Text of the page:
Sudo; at some point or another while browsing the web in relation to GNU/Linux, I’m sure those of you who are new to this world would have come across this word/command.
If you’ve followed any number of tutorials scattered across the web, good chance you have used sudo before. But, what is sudo? In short, sudo is, “Super user do,” which grants the non-privileged user the ability to perform tasks that only an administrator / root, can do.
You’ve probably already encountered the use of sudo even if you haven’t popped open a terminal window, for that matter. Or even if you have NEVER USED GNU/LINUX before, I bet you’ve used sudo (or something very similar at least) even on Windows or Mac!
If you’re using Windows from Vista onward, you no doubt at least once have encountered Windows UAC (User Account Control), which albeit is NOT the sudo command and does things a little differently; for simplicity sake we could say that it’s similar enough.
GNU/Linux users who try to do something that requires administrative privileges will also encounter a pop up box asking for their password just the same, which is usually done via gksudo/kdesudo or other graphical wrappers; in simple terms they are sudo being done graphically rather than through a terminal.
Yes, gksudo/kdesudo runs a little bit deeper than that, but granted that this article is aimed at beginners, we won’t delve into the deeper aspects of gksudo/kdesudo etc VS sudo.
Mac users also experience something similar when they try to perform administrative tasks, being required to enter their password via MacOS’s own system that runs on a similar functionality to Windows UAC. Again, not quite sudo, but very similar in functionality.
Using sudo is literally just as simple as prefacing nearly any command with it.
Such as typing: sudo nano /etc/nginx/nginx.conf
This command will open the specified file with the nano text editor, with raised privileges.
Editing files, pasting files, moving files, saving files, or anything short of simply viewing files as read-only, when touching files stored in root only locations, will require either the use of sudo or being superuser (su).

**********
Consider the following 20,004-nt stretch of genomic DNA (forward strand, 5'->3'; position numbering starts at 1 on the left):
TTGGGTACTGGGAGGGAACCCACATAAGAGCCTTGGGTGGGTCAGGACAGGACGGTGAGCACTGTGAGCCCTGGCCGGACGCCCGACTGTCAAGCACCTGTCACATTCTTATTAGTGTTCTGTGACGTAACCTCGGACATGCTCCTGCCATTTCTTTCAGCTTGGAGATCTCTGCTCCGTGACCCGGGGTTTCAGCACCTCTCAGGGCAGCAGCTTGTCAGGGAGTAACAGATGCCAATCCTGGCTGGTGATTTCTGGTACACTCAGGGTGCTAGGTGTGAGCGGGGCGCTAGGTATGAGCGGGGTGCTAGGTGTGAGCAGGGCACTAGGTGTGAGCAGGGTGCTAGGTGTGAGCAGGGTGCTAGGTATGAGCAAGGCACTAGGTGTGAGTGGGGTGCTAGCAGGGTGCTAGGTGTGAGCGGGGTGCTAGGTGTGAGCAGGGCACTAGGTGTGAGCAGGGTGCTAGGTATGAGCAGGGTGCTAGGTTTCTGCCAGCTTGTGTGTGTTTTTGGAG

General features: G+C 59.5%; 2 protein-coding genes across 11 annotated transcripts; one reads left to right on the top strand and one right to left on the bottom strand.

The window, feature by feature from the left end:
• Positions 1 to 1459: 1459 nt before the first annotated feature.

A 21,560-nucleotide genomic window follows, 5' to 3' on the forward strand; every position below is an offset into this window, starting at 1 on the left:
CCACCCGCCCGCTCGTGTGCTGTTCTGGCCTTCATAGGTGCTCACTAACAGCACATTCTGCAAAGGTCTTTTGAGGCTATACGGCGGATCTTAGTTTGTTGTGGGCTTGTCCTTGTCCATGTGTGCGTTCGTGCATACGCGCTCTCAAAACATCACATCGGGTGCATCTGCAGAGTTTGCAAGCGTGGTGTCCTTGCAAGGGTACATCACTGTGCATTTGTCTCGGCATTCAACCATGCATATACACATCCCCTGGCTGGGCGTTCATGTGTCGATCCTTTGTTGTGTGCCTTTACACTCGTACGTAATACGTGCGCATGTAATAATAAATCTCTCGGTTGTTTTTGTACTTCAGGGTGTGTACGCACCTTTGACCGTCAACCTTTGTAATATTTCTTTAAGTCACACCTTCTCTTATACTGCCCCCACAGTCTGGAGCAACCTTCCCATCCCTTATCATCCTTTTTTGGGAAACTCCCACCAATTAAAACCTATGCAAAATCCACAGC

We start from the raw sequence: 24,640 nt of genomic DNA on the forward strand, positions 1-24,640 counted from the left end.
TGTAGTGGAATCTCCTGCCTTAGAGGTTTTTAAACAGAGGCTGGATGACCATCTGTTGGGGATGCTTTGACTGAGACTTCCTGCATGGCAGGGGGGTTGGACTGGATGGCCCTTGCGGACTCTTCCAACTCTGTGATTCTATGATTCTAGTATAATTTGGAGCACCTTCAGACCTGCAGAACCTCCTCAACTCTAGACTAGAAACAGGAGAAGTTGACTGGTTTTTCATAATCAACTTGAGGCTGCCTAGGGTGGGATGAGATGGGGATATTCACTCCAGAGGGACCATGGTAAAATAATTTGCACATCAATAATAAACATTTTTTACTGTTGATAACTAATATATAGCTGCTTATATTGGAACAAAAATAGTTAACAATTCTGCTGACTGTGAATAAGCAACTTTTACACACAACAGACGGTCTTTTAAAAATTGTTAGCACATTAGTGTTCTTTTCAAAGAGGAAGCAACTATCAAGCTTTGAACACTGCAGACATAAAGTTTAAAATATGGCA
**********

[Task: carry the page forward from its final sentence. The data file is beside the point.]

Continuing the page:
There are multiple reasons why it’s preferred that users use sudo, rather than logging in as root via the su command; primarily for safety and security.
When you log into your command line as su, you remain as su until you either lower your privileges, or close the command line. Sure, this enables the lazy user to have to type less by not needing to preface your commands with sudo anymore, however, this also opens the door to more potential mistakes that could become very costly; one wrong command and you could literally erase your entire hard drive.
Another reason why it’s advised not to log into your system as root, or if you want to go a step above and actually entirely disable the root account, is for security against malicious adversaries. If you have a terminal logged in as root left open on your machine, ANYONE can sit down in front of that machine and have complete administrative access.
A third reason, is because of logging differences. Typically everything you do via the sudo command is logged, on the other hand your system usually only logs the authorization of becoming su. The average user won’t really be reading a lot of these sorts of logs anyway, but for the powerusers out there this can be important.
I won’t be getting into the sudoers file, giving sudo access, limiting sudo access to specific commands etc in this article as that goes a little beyond the beginner knowledge this article was intended for. However, hopefully this gives some new GNU/Linux users a little more comprehension about exactly what sudo is, does, and its usage.Advertisement
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Ghacks is a technology news blog that was founded in 2005 by Martin Brinkmann. It has since then become one of the most popular tech news sites on the Internet with five authors and regular contributions from freelance writers.